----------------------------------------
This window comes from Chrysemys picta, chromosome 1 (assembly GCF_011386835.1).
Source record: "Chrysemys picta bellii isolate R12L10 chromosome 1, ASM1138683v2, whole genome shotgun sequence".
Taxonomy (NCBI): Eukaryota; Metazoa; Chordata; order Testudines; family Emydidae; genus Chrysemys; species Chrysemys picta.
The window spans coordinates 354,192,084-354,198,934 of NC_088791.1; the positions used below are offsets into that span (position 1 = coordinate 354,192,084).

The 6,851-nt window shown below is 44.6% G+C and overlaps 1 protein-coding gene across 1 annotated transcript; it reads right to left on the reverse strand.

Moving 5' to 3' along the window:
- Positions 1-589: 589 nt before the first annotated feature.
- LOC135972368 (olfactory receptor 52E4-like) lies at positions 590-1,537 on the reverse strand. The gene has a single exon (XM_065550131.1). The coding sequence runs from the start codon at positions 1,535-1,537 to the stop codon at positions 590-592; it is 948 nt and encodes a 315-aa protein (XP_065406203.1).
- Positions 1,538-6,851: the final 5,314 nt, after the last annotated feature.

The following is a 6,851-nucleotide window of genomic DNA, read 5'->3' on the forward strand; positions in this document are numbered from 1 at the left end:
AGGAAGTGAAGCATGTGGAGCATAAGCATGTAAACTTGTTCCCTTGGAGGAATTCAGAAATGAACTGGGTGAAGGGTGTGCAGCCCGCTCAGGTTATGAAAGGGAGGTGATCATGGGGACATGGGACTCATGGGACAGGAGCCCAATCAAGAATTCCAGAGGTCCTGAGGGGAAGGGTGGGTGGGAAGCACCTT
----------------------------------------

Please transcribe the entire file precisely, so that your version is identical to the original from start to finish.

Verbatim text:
This window comes from Chrysemys picta, chromosome 1 (assembly GCF_011386835.1).
Source record: "Chrysemys picta bellii isolate R12L10 chromosome 1, ASM1138683v2, whole genome shotgun sequence".
Taxonomy (NCBI): Eukaryota; Metazoa; Chordata; order Testudines; family Emydidae; genus Chrysemys; species Chrysemys picta.
The window spans coordinates 354,192,084-354,198,934 of NC_088791.1; the positions used below are offsets into that span (position 1 = coordinate 354,192,084).

The 6,851-nt window shown below is 44.6% G+C and overlaps 1 protein-coding gene across 1 annotated transcript; it reads right to left on the reverse strand.

Moving 5' to 3' along the window:
- Positions 1-589: 589 nt before the first annotated feature.
- LOC135972368 (olfactory receptor 52E4-like) lies at positions 590-1,537 on the reverse strand. The gene has a single exon (XM_065550131.1). The coding sequence runs from the start codon at positions 1,535-1,537 to the stop codon at positions 590-592; it is 948 nt and encodes a 315-aa protein (XP_065406203.1).
- Positions 1,538-6,851: the final 5,314 nt, after the last annotated feature.

The following is a 6,851-nucleotide window of genomic DNA, read 5'->3' on the forward strand; positions in this document are numbered from 1 at the left end:
AGGAAGTGAAGCATGTGGAGCATAAGCATGTAAACTTGTTCCCTTGGAGGAATTCAGAAATGAACTGGGTGAAGGGTGTGCAGCCCGCTCAGGTTATGAAAGGGAGGTGATCATGGGGACATGGGACTCATGGGACAGGAGCCCAATCAAGAATTCCAGAGGTCCTGAGGGGAAGGGTGGGTGGGAAGCACCTT